Comparison of congruence judgment and auditory localization tasks for assessing the spatial limits of visual capture

Adam K. Bosen, Justin T. Fleming, Sarah E. Brown, Paul D. Allen, William E. O’Neill, Gary D. Paige

Research output: Contribution to journalArticlepeer-review

7 Scopus citations


Vision typically has better spatial accuracy and precision than audition and as a result often captures auditory spatial perception when visual and auditory cues are presented together. One determinant of visual capture is the amount of spatial disparity between auditory and visual cues: when disparity is small, visual capture is likely to occur, and when disparity is large, visual capture is unlikely. Previous experiments have used two methods to probe how visual capture varies with spatial disparity. First, congruence judgment assesses perceived unity between cues by having subjects report whether or not auditory and visual targets came from the same location. Second, auditory localization assesses the graded influence of vision on auditory spatial perception by having subjects point to the remembered location of an auditory target presented with a visual target. Previous research has shown that when both tasks are performed concurrently they produce similar measures of visual capture, but this may not hold when tasks are performed independently. Here, subjects alternated between tasks independently across three sessions. A Bayesian inference model of visual capture was used to estimate perceptual parameters for each session, which were compared across tasks. Results demonstrated that the range of audiovisual disparities over which visual capture was likely to occur was narrower in auditory localization than in congruence judgment, which the model indicates was caused by subjects adjusting their prior expectation that targets originated from the same location in a task-dependent manner.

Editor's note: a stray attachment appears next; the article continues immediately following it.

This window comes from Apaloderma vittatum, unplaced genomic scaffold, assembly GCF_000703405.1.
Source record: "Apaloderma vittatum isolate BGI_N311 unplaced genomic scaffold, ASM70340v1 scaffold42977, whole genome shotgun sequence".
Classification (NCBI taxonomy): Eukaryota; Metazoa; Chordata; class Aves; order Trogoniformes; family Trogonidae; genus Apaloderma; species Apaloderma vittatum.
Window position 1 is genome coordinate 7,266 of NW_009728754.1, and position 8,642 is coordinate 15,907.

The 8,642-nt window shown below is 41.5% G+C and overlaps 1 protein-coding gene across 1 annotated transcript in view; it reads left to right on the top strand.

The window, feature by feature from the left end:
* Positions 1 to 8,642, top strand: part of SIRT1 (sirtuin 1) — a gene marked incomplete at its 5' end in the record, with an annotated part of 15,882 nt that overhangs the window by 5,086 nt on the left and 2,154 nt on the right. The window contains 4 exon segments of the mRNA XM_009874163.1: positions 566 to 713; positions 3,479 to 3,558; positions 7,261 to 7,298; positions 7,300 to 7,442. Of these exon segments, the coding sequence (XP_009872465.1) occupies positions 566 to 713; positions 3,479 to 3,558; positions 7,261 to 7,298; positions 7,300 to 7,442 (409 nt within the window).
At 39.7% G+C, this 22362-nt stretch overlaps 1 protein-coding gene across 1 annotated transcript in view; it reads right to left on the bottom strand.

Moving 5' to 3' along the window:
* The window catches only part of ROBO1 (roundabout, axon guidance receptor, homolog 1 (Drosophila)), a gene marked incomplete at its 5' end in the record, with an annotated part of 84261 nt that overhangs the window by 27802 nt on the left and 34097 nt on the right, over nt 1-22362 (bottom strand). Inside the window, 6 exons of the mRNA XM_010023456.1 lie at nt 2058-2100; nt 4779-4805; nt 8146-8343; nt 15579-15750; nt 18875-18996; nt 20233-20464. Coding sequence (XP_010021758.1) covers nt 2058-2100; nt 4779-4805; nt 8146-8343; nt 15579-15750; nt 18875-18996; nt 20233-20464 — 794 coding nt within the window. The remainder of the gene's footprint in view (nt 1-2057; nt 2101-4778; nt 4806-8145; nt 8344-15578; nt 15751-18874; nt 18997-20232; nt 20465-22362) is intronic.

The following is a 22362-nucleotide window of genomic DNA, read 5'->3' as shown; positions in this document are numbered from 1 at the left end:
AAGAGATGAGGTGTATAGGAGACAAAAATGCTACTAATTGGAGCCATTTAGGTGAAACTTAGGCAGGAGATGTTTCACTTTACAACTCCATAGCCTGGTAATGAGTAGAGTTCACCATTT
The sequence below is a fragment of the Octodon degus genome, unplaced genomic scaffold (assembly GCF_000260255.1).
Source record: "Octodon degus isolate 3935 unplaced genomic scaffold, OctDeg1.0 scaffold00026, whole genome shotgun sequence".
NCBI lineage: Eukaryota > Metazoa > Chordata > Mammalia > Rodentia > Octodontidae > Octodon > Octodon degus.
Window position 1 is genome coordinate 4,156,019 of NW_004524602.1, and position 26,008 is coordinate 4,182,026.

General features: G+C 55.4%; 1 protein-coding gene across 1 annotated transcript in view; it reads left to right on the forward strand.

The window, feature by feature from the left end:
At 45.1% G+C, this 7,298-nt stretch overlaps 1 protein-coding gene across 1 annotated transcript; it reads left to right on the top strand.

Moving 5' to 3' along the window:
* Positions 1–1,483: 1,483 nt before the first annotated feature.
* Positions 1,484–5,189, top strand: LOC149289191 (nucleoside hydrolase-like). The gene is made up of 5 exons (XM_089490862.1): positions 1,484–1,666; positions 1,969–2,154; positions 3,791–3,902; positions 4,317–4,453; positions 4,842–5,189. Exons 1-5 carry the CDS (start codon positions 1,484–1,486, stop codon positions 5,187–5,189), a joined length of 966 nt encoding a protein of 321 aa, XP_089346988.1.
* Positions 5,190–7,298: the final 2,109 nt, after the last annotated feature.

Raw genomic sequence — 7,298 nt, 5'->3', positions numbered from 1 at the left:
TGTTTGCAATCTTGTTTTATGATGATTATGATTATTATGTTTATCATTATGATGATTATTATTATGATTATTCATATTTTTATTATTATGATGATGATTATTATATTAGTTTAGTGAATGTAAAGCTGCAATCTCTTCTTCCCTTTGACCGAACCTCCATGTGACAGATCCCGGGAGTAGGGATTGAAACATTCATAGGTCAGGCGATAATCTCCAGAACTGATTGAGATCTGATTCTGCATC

Original languageEnglish (US)
Pages (from-to)455-471
Number of pages17
JournalBiological Cybernetics
Issue number6
StatePublished - Dec 1 2016
Externally publishedYes


  • Audiovisual integration
  • Auditory localization
  • Bayesian inference
  • Visual capture

ASJC Scopus subject areas

  • Biotechnology
  • General Computer Science


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